CHARLOTTE — RJ Barrett is not really lefty.
The Knicks rookie “southpaw” said Wednesday he is “ambidextrous’’ and does almost everything besides shoot a basketball with his right hand, including eating and throwing. Barrett said he’s been told his shooting form looks better with his right hand, too.
“I’m right-handed with everything,’’ Barrett said after morning shootaround at Spectrum Center before the Knicks faced the Hornets. “My mom was lefty. I do a lot of things with both hands. I’ve been told I have a better shooting form with my right, but I’m more comfortable with the left. I started as a kid shooting (with) two hands and gravitated to the left.”
There was concern in scouting reports on Barrett coming out of Duke that he doesn’t have a strong right hand and hence could be guardable in the NBA. He feels he’s proven scouts wrong on not being able to go right.
“I feel both ways I try to make good reads,’’ Barrett said. “I actually like dribbling with my right more – which is weird.‘’
On Monday in Houston, the 19-year-old Barrett showed everything he could be with a blistering 14-point first quarter, slicing to the rim at will and hitting his first two 3-pointers. The No. 3 pick in the draft cooled off, finishing with 21 points on 8-of-17 shooting – 2-of-5 from 3 – and five turnovers.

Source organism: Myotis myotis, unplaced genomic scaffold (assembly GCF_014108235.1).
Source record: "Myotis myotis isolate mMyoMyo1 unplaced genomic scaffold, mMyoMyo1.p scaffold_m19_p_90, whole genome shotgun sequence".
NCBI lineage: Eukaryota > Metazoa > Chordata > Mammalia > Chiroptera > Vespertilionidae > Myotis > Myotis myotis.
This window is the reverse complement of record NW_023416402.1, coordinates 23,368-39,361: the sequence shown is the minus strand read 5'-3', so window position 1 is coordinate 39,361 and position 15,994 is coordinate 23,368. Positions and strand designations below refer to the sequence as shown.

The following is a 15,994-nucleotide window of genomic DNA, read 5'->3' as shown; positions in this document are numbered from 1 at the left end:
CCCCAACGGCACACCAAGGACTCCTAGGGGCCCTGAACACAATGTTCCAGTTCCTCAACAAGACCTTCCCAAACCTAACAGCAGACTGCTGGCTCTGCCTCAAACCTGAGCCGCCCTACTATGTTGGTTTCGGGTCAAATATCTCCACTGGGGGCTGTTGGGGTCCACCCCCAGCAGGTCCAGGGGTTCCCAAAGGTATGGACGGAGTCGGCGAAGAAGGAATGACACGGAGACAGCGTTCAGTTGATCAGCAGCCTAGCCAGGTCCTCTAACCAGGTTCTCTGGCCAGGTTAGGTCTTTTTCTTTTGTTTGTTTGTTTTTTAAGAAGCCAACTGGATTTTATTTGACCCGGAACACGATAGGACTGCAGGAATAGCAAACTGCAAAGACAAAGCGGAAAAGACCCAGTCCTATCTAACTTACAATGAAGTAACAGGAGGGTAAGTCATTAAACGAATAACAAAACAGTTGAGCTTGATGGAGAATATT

Barrett played on the ball a lot with point guards Elfrid Payton and Frank Ntilikina out due to injury, and in interim coach Mike Miller’s eyes, Barrett’s future still could be as a combo guard.
“He’s able to do both,’’ Miller said. “He’s equally comfortable. He likes the ball in his hands. The hardest guys to guard are guys like Devin Booker. The ball is in his hands then he’s playing off the ball. He’s really difficult to defend. How do you game plan on him? He’s not in one spot. He’s all over the place, coming off handoffs, screens and initiating.’’
In the Knicks’ fantasy world, Barrett could be at that level one day. Barrett hasn’t had a problem getting to the basket. His development as a 3-point shooter is key to whether he evolves into an All-Star. He’s shooting it at 31.1 percent.
The Knicks have not had a quasi-shooting coach since Keith Smart was fired in December along with head coach David Fizdale. Barrett said he mostly confers on shooting technique with his longtime trainer, Drew Hanlen.
Barrett revealed he also had a conversation and shooting session last week with former Knicks sharpshooting All-Star Allan Houston, now an assistant to the GM.
“He was a great shooter,’’ Barrett said. “(He was) telling me to be straight on. I tend to drift a little bit.’’
Barrett was coming along with his 3-point shooting before he sprained his ankle Jan. 16 and missed the next nine outings. Barrett admits he hasn’t been 100 percent since his return Feb. 6.
“I’m getting back there,’’ Barrett said. “When you sprain an ankle, you’re kind of off-balance a bit. I had to work on it.’’
Miller thought Barrett finally looked 100 percent in Houston.
“He went a 20-game stretch before he got hurt where he improved 10 percent on his 3-point shooting from the first 25 games,” Miller said, referring to Barrett’s 36.7 percent shooting from 3 in the 16 games before the ankle injury, up from 30.1 percent in his first 25 games. “That’s a big jump for a young guy. He’s on the right track. The Houston game, he was as healthy as we’ve seen him on how to bounce back. That’s a big part of shooting is having your feet under you and feeling comfortable.’’